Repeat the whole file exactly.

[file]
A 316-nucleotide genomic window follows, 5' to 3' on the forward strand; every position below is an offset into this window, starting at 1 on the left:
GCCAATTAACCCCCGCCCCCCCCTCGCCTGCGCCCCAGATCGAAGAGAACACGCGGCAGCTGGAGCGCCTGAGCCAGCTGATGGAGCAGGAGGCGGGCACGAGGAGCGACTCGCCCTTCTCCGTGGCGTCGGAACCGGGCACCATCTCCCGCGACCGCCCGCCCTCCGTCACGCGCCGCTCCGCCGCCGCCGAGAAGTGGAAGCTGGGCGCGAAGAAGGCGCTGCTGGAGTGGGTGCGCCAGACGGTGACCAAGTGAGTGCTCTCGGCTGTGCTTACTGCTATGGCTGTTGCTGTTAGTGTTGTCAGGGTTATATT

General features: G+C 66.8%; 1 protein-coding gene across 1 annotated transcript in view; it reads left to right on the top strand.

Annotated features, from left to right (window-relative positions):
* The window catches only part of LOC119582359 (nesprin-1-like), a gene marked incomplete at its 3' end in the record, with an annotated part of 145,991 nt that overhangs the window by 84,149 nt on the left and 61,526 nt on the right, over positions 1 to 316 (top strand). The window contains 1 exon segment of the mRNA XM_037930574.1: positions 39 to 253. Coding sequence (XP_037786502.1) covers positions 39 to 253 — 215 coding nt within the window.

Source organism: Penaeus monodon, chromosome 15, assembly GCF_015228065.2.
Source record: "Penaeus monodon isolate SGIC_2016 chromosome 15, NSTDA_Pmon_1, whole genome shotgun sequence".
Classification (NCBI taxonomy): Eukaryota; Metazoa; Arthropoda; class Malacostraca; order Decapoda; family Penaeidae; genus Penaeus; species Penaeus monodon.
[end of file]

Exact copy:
A 316-nucleotide genomic window follows, 5' to 3' on the forward strand; every position below is an offset into this window, starting at 1 on the left:
GCCAATTAACCCCCGCCCCCCCCTCGCCTGCGCCCCAGATCGAAGAGAACACGCGGCAGCTGGAGCGCCTGAGCCAGCTGATGGAGCAGGAGGCGGGCACGAGGAGCGACTCGCCCTTCTCCGTGGCGTCGGAACCGGGCACCATCTCCCGCGACCGCCCGCCCTCCGTCACGCGCCGCTCCGCCGCCGCCGAGAAGTGGAAGCTGGGCGCGAAGAAGGCGCTGCTGGAGTGGGTGCGCCAGACGGTGACCAAGTGAGTGCTCTCGGCTGTGCTTACTGCTATGGCTGTTGCTGTTAGTGTTGTCAGGGTTATATT

General features: G+C 66.8%; 1 protein-coding gene across 1 annotated transcript in view; it reads left to right on the top strand.

Annotated features, from left to right (window-relative positions):
* The window catches only part of LOC119582359 (nesprin-1-like), a gene marked incomplete at its 3' end in the record, with an annotated part of 145,991 nt that overhangs the window by 84,149 nt on the left and 61,526 nt on the right, over positions 1 to 316 (top strand). The window contains 1 exon segment of the mRNA XM_037930574.1: positions 39 to 253. Coding sequence (XP_037786502.1) covers positions 39 to 253 — 215 coding nt within the window.

Source organism: Penaeus monodon, chromosome 15, assembly GCF_015228065.2.
Source record: "Penaeus monodon isolate SGIC_2016 chromosome 15, NSTDA_Pmon_1, whole genome shotgun sequence".
Classification (NCBI taxonomy): Eukaryota; Metazoa; Arthropoda; class Malacostraca; order Decapoda; family Penaeidae; genus Penaeus; species Penaeus monodon.